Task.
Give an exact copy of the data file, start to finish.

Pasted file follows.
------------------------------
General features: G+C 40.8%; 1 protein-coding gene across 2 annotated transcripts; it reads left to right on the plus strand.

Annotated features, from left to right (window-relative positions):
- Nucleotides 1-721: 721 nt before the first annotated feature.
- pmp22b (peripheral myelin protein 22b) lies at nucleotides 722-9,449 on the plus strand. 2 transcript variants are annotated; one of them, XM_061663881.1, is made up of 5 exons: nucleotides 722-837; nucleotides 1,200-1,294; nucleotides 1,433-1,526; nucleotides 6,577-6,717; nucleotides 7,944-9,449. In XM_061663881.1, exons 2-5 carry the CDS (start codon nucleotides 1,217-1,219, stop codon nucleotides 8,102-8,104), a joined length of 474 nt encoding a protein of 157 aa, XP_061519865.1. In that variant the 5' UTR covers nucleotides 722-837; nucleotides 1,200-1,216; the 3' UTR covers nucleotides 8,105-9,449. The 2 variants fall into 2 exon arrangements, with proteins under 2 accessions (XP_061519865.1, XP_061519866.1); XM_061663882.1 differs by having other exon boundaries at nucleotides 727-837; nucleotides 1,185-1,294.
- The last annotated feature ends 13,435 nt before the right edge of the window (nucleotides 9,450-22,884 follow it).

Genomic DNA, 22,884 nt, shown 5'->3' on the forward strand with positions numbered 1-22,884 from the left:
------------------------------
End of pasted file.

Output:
General features: G+C 40.8%; 1 protein-coding gene across 2 annotated transcripts; it reads left to right on the plus strand.

Annotated features, from left to right (window-relative positions):
- Nucleotides 1-721: 721 nt before the first annotated feature.
- pmp22b (peripheral myelin protein 22b) lies at nucleotides 722-9,449 on the plus strand. 2 transcript variants are annotated; one of them, XM_061663881.1, is made up of 5 exons: nucleotides 722-837; nucleotides 1,200-1,294; nucleotides 1,433-1,526; nucleotides 6,577-6,717; nucleotides 7,944-9,449. In XM_061663881.1, exons 2-5 carry the CDS (start codon nucleotides 1,217-1,219, stop codon nucleotides 8,102-8,104), a joined length of 474 nt encoding a protein of 157 aa, XP_061519865.1. In that variant the 5' UTR covers nucleotides 722-837; nucleotides 1,200-1,216; the 3' UTR covers nucleotides 8,105-9,449. The 2 variants fall into 2 exon arrangements, with proteins under 2 accessions (XP_061519865.1, XP_061519866.1); XM_061663882.1 differs by having other exon boundaries at nucleotides 727-837; nucleotides 1,185-1,294.
- The last annotated feature ends 13,435 nt before the right edge of the window (nucleotides 9,450-22,884 follow it).

Genomic DNA, 22,884 nt, shown 5'->3' on the forward strand with positions numbered 1-22,884 from the left: